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Dreadnoughtus, new massive titanosaur (Sauropoda) from Argentina (free pdf)

Ben Creisler

A new paper in open access:

Kenneth J. Lacovara, Matthew C. Lamanna, Lucio M. Ibiricu, Jason C.
Poole, Elena R. Schroeter, Paul V. Ullmann, Kristyn K. Voegele,
Zachary M. Boles, Aja M. Carter, Emma K. Fowler, Victoria M. Egerton,
Alison E. Moyer, Christopher L. Coughenour, Jason P. Schein,  Jerald
D. Harris, Rubén D. Martínez & Fernando E. Novas (2014)
A Gigantic, Exceptionally Complete Titanosaurian Sauropod Dinosaur
from Southern Patagonia, Argentina.
Scientific Reports 4, Article number: 6196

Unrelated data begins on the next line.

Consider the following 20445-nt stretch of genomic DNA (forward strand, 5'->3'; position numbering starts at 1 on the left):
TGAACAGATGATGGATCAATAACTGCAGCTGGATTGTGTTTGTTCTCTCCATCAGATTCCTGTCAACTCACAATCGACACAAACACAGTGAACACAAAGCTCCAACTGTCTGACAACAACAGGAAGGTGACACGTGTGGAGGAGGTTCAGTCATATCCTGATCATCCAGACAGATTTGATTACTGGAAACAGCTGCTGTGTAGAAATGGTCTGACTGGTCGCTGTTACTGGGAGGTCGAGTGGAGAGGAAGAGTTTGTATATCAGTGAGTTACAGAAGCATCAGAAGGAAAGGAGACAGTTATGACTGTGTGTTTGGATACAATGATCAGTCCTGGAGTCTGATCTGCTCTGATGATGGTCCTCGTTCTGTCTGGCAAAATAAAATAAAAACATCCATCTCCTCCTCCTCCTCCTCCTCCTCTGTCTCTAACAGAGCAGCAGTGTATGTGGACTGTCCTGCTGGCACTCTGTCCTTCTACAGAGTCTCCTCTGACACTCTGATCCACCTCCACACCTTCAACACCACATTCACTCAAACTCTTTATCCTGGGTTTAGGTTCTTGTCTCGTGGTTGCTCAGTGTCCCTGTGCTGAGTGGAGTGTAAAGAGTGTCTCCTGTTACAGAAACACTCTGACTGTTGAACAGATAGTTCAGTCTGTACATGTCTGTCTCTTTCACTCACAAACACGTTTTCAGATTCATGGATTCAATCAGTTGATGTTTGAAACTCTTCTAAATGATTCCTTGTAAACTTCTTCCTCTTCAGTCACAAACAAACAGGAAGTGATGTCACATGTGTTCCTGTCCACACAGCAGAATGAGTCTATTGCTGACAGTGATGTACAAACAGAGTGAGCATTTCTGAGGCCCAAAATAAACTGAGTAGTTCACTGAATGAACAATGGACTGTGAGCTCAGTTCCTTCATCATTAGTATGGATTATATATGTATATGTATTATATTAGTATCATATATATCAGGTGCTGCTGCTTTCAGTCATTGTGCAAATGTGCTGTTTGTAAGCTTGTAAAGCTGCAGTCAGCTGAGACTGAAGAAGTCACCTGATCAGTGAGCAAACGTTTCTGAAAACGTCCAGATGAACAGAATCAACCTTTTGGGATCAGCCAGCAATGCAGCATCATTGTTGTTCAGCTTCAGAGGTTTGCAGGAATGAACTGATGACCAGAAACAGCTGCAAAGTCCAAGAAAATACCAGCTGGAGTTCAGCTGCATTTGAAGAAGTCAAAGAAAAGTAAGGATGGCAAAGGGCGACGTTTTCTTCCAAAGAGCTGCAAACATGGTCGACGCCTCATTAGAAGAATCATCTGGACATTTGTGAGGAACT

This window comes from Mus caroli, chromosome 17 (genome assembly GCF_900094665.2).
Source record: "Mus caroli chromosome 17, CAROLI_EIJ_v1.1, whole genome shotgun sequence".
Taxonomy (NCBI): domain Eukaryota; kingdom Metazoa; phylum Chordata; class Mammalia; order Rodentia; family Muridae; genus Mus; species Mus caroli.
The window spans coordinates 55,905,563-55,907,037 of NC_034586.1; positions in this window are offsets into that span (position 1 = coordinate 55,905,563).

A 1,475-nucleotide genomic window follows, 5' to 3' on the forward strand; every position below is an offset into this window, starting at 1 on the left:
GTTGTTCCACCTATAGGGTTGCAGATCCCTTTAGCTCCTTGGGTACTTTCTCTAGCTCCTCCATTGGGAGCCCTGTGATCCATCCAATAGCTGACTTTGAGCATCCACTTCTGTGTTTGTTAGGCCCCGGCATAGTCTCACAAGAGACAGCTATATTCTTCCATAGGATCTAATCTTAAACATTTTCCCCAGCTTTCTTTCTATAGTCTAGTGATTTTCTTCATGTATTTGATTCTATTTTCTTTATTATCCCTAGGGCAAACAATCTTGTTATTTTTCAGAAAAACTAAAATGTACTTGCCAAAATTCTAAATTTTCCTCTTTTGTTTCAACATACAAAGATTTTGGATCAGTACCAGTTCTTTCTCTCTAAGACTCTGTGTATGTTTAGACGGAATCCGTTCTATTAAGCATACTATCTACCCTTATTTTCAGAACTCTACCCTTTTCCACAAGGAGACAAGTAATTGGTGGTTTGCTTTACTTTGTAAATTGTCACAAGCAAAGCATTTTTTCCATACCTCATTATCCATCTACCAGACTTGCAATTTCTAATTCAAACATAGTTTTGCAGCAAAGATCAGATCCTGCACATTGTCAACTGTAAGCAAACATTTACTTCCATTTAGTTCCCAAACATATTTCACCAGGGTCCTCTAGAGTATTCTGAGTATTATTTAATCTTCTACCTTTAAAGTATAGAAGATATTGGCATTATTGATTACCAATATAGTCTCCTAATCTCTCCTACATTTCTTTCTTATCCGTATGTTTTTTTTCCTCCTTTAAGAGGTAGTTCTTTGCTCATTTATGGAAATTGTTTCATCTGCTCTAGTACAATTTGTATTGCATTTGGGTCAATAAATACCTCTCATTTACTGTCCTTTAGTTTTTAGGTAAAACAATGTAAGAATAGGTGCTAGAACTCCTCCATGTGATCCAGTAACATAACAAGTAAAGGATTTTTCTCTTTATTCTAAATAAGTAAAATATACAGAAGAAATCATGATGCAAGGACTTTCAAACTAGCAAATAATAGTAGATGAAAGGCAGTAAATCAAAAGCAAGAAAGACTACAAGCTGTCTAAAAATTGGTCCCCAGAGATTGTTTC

Titanosaurian sauropod dinosaurs were the most diverse and abundant
large-bodied herbivores in the southern continents during the final 30
million years of the Mesozoic Era. Several titanosaur species are
regarded as the most massive land-living animals yet discovered;
nevertheless, nearly all of these giant titanosaurs are known only
from very incomplete fossils, hindering a detailed understanding of
their anatomy. Here we describe a new and gigantic titanosaur,
Dreadnoughtus schrani, from Upper Cretaceous sediments in southern
Patagonia, Argentina. Represented by approximately 70% of the
postcranial skeleton, plus craniodental remains, Dreadnoughtus is the
most complete giant titanosaur yet discovered, and provides new
insight into the morphology and evolutionary history of these colossal
animals. Furthermore, despite its estimated mass of about 59.3 metric
tons, the bone histology of the Dreadnoughtus type specimen reveals
that this individual was still growing at the time of death.

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